Recommended Books

Knowledge is power! So get some. Below are books I have found helpful as I work to grow...

Do you know of a book I might like? Please Share!

 

Art and Fear: Observations on the Perils (and Rewards) of Artmaking

(David Bayles, Ted Orland)

      You’re not alone in your struggle to create. This well-written rant was given to me by my hippy aunt. It has a way of hopping off the shelf right when I’m getting tired of my own excuses for not making art or talking about projects without actually making them happen.

 

Digital Minimalism (Cal Newport)

      The irony is strong that I’m recommending this book as you read about it on a website, but Cal’s insights and analyzing of extensive research is imperative for most people’s mental health, but especially those of artists feeling drained of their time or inspiration to create. Opt for the audiobook.

 

ARTS AND NUMBERS (ELAINE GROGAN LUTTRULL)

        Why is it acceptable for Artists to be financially illiterate? They jokingly say, “Oh, I’m not good with numbers," then freak out when they have no money, or a project goes way over budget...if they even took time to create a budget.

        Arts & Numbers is a simple, easy to digest read that will put you at ease about your day job and where you currently are financially and how to great make headway into a sustainable arts career. If you only choose one book from this list, choose THIS one.

 

 

 

 

4 Hour Work Week (Timothy Farris)

        This book is what got the ball rolling for me. Working my day job, I continually felt there had to be something more. There had to be a more efficient way to go about my career and getting fulfillment and sustainability.

        Timothy’s vernacular and reasoning can be a bit much for some people at first, but read it. Implement some of what he’s talking about. Then read parts of the book again —You’ll totally realize where he was coming from.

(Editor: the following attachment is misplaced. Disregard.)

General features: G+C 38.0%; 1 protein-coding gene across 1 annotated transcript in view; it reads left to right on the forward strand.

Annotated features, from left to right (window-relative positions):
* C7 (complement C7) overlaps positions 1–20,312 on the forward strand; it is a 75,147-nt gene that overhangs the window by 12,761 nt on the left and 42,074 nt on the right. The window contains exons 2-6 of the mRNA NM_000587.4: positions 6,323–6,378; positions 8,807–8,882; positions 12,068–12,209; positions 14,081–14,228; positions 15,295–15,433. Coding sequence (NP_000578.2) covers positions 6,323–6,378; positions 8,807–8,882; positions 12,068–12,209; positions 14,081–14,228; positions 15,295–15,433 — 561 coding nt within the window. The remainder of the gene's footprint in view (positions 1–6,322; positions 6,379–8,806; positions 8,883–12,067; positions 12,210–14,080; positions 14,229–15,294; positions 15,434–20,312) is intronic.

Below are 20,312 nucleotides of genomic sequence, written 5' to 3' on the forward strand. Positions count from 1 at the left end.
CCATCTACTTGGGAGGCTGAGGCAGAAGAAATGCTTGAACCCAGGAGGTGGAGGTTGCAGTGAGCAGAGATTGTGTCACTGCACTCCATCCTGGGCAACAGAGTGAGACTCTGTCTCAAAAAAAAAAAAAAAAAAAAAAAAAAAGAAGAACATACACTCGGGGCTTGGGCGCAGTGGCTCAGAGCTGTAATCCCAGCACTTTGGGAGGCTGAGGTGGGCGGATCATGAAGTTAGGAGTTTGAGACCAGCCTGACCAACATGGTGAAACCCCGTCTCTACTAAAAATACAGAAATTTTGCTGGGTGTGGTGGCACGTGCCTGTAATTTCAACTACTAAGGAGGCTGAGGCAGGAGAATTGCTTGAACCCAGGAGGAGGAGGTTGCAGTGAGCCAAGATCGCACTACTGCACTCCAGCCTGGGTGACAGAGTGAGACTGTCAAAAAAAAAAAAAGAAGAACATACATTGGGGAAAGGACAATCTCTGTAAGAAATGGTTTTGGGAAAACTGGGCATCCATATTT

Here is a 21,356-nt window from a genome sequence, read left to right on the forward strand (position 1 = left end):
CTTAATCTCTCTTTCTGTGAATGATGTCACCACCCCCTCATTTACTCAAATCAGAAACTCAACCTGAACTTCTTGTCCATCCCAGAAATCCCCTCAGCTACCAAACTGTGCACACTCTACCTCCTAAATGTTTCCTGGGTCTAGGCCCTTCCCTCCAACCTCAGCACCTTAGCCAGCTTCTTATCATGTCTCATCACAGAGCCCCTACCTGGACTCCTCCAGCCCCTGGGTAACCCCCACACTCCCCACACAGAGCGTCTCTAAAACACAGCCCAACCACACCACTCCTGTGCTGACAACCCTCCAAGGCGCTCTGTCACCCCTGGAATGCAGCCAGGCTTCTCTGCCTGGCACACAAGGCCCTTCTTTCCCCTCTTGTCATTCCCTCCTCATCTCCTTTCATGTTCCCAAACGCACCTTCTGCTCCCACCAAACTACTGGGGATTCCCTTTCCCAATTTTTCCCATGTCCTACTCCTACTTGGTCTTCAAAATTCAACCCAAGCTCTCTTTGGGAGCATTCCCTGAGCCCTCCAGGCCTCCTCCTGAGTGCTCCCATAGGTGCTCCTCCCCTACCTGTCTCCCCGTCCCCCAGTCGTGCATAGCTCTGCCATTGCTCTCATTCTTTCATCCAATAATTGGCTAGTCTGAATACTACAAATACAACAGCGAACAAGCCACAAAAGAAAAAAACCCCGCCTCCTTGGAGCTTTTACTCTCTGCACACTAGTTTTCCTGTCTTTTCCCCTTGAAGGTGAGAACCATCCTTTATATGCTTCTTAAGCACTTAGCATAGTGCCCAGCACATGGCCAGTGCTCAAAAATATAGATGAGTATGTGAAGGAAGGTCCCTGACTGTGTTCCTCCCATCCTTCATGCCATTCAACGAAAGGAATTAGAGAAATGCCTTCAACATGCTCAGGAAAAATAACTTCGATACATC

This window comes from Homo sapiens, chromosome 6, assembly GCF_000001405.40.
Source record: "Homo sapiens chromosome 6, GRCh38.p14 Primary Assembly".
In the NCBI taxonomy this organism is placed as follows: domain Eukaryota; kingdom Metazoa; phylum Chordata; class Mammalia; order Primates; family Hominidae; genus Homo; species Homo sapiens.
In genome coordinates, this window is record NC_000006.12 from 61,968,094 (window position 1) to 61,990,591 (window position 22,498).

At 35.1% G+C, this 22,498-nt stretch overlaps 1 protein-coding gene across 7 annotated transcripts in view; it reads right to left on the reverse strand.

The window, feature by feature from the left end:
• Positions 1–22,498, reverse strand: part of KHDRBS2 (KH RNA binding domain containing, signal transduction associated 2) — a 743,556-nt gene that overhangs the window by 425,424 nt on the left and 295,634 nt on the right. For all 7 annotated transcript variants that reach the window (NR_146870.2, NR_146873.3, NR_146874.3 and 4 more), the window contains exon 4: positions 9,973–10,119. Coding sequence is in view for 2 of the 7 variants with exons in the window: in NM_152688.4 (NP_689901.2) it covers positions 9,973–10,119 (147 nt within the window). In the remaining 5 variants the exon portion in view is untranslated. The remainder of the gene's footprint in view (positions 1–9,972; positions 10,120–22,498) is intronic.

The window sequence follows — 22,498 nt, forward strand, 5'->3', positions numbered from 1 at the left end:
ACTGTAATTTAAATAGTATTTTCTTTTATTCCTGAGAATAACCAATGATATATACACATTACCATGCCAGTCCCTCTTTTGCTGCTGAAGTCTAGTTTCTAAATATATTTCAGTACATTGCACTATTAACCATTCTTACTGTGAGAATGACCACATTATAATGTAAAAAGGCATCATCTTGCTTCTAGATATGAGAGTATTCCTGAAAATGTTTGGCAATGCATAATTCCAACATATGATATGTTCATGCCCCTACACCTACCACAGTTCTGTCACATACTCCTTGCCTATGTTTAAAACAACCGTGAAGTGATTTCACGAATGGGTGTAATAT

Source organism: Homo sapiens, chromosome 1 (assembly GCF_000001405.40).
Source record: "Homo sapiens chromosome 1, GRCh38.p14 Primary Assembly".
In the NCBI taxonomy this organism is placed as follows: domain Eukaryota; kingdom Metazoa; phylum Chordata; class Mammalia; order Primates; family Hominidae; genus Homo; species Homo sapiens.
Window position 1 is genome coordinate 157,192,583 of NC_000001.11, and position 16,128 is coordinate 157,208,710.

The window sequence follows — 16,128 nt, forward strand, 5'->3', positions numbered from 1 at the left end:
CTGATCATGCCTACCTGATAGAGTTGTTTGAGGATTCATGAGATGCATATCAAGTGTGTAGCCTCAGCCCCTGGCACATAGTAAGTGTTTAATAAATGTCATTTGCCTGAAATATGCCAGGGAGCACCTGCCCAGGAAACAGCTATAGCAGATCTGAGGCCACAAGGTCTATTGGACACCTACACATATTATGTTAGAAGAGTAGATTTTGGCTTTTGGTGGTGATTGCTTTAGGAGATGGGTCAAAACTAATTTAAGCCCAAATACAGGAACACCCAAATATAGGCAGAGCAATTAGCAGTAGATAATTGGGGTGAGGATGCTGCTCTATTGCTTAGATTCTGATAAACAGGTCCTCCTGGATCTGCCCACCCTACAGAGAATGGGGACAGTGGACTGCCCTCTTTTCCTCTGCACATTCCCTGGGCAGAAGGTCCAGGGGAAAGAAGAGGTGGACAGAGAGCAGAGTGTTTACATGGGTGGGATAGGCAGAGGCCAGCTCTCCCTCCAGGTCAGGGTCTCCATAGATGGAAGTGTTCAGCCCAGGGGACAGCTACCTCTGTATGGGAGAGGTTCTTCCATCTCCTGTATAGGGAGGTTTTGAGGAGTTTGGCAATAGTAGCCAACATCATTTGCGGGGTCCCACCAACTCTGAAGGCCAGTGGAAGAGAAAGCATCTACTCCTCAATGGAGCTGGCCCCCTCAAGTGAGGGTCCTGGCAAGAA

Talent is Overrated (Geoff Colvin)

        I…get very frustrated with people who bemoan not having a particular skill set, as if they didn’t have to learn the skills they are currently using. This book is a fascinating debate into weather or not “talent” really is something natural, or is it a spark that gets us to devote time and attention towards something.

        Very much a food for thought book and not personal/business development book like the others on this list. A great read for when yourself are frustrated and fearful of not having what you need to succeed.

 

 

Ultimate Speed-Reading (Bell & Wechsler)

        I scoffed. I laughed. I couldn’t figure out why the heck “speed reading” was on so many lists of skills to learn in business books. Then I learned it. And scold myself for ever scoffing. Really. Learn to speed read. It allows you to filter through content faster, feel less overwhelmed, and helps you to reengage with a love for learning new skills that so many adults have lost.

 

 

 

 

THE CRAFT ARTISAN´S LEGAL GUIDE (RICHARD STIM)

        Do you get everything in writing when you start a project? Are you looking to copyright or patent something? Craft Artisan’s Legal Guide doesn’t take the place of an attorney, but is a great reference manual to keep around for any questions you may have. It also comes with a CD of base forms, contracts, and other documents.